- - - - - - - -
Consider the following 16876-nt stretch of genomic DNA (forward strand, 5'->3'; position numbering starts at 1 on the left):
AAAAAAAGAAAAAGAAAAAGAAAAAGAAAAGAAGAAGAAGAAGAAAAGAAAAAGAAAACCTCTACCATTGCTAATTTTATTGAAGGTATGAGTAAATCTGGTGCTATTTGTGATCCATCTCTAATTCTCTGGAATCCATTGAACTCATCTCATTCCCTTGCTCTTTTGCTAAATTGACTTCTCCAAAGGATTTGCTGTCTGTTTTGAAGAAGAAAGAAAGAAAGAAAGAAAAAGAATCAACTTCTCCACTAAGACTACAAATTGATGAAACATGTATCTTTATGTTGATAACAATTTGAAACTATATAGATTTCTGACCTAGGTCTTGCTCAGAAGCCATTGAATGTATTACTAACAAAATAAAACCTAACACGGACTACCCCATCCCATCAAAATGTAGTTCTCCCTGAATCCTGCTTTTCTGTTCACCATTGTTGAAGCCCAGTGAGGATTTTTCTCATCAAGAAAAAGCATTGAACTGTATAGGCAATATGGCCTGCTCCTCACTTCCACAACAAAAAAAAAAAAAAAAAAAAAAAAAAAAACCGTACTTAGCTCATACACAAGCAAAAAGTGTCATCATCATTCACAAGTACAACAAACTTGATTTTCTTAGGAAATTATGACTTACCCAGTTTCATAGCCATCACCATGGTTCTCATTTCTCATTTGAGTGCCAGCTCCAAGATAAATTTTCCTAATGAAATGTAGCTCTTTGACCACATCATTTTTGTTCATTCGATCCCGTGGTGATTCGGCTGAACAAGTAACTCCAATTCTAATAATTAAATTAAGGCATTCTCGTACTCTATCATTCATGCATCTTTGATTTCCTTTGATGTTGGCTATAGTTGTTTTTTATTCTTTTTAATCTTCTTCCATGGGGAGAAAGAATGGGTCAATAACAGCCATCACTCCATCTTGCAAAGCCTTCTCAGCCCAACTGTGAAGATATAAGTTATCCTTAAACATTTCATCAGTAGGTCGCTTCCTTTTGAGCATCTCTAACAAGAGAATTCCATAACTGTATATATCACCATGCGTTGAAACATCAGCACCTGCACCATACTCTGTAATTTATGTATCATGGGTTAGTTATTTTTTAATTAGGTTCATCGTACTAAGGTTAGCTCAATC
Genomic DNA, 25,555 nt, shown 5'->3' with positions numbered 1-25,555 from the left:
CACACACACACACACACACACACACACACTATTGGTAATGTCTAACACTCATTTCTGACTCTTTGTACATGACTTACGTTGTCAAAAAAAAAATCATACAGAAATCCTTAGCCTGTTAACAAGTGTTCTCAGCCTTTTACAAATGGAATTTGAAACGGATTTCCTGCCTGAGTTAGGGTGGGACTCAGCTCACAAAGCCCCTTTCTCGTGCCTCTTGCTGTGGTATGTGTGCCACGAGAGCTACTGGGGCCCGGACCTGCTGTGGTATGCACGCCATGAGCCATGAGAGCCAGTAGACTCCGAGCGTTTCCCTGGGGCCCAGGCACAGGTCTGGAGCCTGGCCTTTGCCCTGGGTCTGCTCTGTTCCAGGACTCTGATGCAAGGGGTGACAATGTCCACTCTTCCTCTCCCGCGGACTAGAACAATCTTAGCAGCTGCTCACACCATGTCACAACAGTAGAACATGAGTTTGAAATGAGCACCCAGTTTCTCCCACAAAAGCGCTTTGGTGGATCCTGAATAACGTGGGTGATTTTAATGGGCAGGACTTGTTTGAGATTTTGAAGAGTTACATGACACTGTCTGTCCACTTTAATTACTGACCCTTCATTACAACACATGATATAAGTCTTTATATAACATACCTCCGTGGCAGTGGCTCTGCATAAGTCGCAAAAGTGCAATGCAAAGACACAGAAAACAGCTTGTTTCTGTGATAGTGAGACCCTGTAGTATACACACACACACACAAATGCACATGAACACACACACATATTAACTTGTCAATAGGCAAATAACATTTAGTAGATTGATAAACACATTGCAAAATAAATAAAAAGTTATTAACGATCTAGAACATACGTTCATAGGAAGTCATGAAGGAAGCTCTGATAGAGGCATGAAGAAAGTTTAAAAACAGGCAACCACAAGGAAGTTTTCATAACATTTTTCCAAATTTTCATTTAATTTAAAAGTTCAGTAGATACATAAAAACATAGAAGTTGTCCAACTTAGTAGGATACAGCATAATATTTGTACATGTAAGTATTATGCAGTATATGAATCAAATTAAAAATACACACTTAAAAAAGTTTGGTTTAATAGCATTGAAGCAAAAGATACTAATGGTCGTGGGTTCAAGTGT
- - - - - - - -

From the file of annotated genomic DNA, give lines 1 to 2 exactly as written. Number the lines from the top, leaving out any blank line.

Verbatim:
Consider the following 16876-nt stretch of genomic DNA (forward strand, 5'->3'; position numbering starts at 1 on the left):
AAAAAAAGAAAAAGAAAAAGAAAAAGAAAAGAAGAAGAAGAAGAAAAGAAAAAGAAAACCTCTACCATTGCTAATTTTATTGAAGGTATGAGTAAATCTGGTGCTATTTGTGATCCATCTCTAATTCTCTGGAATCCATTGAACTCATCTCATTCCCTTGCTCTTTTGCTAAATTGACTTCTCCAAAGGATTTGCTGTCTGTTTTGAAGAAGAAAGAAAGAAAGAAAGAAAAAGAATCAACTTCTCCACTAAGACTACAAATTGATGAAACATGTATCTTTATGTTGATAACAATTTGAAACTATATAGATTTCTGACCTAGGTCTTGCTCAGAAGCCATTGAATGTATTACTAACAAAATAAAACCTAACACGGACTACCCCATCCCATCAAAATGTAGTTCTCCCTGAATCCTGCTTTTCTGTTCACCATTGTTGAAGCCCAGTGAGGATTTTTCTCATCAAGAAAAAGCATTGAACTGTATAGGCAATATGGCCTGCTCCTCACTTCCACAACAAAAAAAAAAAAAAAAAAAAAAAAAAAAACCGTACTTAGCTCATACACAAGCAAAAAGTGTCATCATCATTCACAAGTACAACAAACTTGATTTTCTTAGGAAATTATGACTTACCCAGTTTCATAGCCATCACCATGGTTCTCATTTCTCATTTGAGTGCCAGCTCCAAGATAAATTTTCCTAATGAAATGTAGCTCTTTGACCACATCATTTTTGTTCATTCGATCCCGTGGTGATTCGGCTGAACAAGTAACTCCAATTCTAATAATTAAATTAAGGCATTCTCGTACTCTATCATTCATGCATCTTTGATTTCCTTTGATGTTGGCTATAGTTGTTTTTTATTCTTTTTAATCTTCTTCCATGGGGAGAAAGAATGGGTCAATAACAGCCATCACTCCATCTTGCAAAGCCTTCTCAGCCCAACTGTGAAGATATAAGTTATCCTTAAACATTTCATCAGTAGGTCGCTTCCTTTTGAGCATCTCTAACAAGAGAATTCCATAACTGTATATATCACCATGCGTTGAAACATCAGCACCTGCACCATACTCTGTAATTTATGTATCATGGGTTAGTTATTTTTTAATTAGGTTCATCGTACTAAGGTTAGCTCAATC